Thursday, February 21
This week you will have a chance to practice what you have learned about linked data structures, dynamic memory allocation, and trees. You are to write a program that will allow the user to click in points on a square screen window. The program should automatically draw the points as small dots on the screen, and draw the quadtree spatial subdivision that partitions the screen into squares, so that no square has more than one point in it. The program should start with the entire window considered as a square. Each time a point is entered, if the square it is entered into now has more than one point, then subdivide the square into four equal sized squares. If none of the new squares has more than one point in it, then you are done. Otherwise, you must continue, subdividing the square that still has two points in it, until no square has more than one point. I will demonstrate how the program should work in class.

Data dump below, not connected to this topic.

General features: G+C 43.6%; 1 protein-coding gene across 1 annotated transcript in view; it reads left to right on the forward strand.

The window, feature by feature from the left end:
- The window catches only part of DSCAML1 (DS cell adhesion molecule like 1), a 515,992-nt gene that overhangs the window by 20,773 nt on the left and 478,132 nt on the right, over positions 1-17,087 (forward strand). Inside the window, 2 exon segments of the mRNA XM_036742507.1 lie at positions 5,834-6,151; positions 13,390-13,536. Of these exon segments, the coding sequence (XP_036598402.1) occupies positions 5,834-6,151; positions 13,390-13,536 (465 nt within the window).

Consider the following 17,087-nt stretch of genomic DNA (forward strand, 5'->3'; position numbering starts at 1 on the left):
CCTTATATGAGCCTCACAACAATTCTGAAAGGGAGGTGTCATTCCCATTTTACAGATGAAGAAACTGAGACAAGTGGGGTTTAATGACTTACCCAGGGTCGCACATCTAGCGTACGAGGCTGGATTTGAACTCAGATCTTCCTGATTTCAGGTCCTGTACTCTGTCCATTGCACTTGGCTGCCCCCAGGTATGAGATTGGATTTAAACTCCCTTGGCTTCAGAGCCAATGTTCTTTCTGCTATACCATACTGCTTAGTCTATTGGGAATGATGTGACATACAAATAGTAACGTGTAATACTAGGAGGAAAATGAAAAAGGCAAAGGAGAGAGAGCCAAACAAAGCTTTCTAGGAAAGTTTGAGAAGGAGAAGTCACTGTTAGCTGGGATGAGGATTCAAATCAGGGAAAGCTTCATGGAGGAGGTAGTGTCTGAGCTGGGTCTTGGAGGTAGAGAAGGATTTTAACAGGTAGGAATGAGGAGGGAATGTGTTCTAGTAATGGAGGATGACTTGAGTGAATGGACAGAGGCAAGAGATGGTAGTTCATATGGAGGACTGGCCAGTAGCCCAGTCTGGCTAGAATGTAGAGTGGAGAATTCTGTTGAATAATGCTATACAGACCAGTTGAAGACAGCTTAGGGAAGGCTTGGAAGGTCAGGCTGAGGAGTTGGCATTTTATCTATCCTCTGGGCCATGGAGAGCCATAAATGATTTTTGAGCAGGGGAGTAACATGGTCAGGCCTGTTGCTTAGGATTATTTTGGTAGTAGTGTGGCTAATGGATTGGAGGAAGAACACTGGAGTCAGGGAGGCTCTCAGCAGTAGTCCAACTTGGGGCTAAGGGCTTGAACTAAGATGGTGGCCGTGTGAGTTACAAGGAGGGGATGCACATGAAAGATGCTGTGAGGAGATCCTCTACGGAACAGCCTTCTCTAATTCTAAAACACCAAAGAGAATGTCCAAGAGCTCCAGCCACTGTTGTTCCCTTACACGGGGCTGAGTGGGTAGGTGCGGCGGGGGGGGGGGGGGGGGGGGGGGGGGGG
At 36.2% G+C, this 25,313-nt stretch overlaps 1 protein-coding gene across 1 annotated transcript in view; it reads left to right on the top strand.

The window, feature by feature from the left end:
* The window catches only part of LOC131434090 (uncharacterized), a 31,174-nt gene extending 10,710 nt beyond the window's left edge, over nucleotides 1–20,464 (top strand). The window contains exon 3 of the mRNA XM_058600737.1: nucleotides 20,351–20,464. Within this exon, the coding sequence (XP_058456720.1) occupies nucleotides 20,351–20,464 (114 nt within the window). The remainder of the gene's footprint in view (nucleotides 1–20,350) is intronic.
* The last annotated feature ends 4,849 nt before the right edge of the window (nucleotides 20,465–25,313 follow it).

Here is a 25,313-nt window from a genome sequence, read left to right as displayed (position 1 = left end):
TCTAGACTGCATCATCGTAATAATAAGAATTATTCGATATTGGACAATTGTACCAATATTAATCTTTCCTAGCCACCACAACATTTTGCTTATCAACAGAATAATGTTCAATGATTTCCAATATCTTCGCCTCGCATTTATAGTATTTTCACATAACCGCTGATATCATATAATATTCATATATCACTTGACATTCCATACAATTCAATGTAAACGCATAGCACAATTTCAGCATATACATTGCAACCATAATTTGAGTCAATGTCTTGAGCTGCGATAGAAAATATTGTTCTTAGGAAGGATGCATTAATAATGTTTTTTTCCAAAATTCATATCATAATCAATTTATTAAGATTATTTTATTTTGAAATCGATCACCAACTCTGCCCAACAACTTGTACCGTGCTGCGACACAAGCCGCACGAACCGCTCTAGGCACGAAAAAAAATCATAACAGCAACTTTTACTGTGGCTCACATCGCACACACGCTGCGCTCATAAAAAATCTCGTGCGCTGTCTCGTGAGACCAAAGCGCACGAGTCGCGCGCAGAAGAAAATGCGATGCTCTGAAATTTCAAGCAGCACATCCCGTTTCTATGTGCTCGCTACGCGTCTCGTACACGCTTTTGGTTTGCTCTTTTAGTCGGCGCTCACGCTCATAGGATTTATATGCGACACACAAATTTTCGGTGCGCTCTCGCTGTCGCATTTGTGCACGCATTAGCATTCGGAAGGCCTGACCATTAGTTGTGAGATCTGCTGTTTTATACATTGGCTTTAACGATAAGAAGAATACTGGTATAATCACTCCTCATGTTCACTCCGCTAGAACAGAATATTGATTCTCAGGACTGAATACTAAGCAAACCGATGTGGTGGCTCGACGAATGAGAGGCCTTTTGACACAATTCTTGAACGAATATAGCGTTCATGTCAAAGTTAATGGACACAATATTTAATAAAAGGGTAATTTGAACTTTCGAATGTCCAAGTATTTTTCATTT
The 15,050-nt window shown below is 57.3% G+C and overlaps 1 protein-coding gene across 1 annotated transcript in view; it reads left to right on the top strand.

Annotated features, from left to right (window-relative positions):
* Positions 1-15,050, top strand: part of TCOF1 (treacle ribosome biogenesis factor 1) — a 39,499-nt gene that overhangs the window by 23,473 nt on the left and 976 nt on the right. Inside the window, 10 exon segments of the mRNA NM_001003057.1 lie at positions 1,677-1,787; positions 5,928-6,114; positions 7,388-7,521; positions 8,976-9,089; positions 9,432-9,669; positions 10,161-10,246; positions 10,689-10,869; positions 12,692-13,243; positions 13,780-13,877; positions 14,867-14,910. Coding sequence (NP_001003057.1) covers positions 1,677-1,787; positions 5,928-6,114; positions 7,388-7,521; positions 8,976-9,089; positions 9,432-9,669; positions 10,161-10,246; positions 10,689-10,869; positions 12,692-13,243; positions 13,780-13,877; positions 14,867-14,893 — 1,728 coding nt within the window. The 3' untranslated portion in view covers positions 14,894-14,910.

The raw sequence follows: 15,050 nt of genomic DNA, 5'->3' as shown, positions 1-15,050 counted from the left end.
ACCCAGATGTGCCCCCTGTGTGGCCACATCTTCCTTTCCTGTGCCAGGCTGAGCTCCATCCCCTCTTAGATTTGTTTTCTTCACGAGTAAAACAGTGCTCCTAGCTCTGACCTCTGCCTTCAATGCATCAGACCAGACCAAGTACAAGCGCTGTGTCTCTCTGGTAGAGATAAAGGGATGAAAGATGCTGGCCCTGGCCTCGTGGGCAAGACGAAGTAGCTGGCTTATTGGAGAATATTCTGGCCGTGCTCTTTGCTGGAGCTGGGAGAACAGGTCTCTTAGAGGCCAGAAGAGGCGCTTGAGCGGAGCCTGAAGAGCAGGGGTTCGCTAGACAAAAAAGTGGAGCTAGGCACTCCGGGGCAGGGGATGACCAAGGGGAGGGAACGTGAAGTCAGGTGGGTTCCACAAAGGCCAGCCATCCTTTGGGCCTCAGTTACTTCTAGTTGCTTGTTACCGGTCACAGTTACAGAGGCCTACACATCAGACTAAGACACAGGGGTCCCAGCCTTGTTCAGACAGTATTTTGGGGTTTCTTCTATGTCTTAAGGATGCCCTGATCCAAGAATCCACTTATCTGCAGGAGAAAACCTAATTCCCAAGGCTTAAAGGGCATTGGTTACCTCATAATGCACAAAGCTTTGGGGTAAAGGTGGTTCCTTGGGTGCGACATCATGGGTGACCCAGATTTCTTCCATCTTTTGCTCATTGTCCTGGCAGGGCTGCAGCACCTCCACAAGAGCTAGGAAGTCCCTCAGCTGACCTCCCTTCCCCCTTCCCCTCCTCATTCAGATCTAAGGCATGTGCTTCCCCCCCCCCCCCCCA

To keep track of the points, you are to use a quadtree data structure. Each node in the quadtree should record its own position and size. If the node is a leaf node, and it contains a point, then the node should record the position of the point. If the node is a non-leaf node, it should contain pointers to its four sub-quadtree children.
Your program should open the window, and should respond to callbacks to service the mouse button and to automatically redraw the screen if the display is covered and then uncovered. The program should not quit until either the 'q' or 'esc' key is pressed on the keyboard.
Please submit your program using the standard submit procedure. You should include your program source code and a Makefile.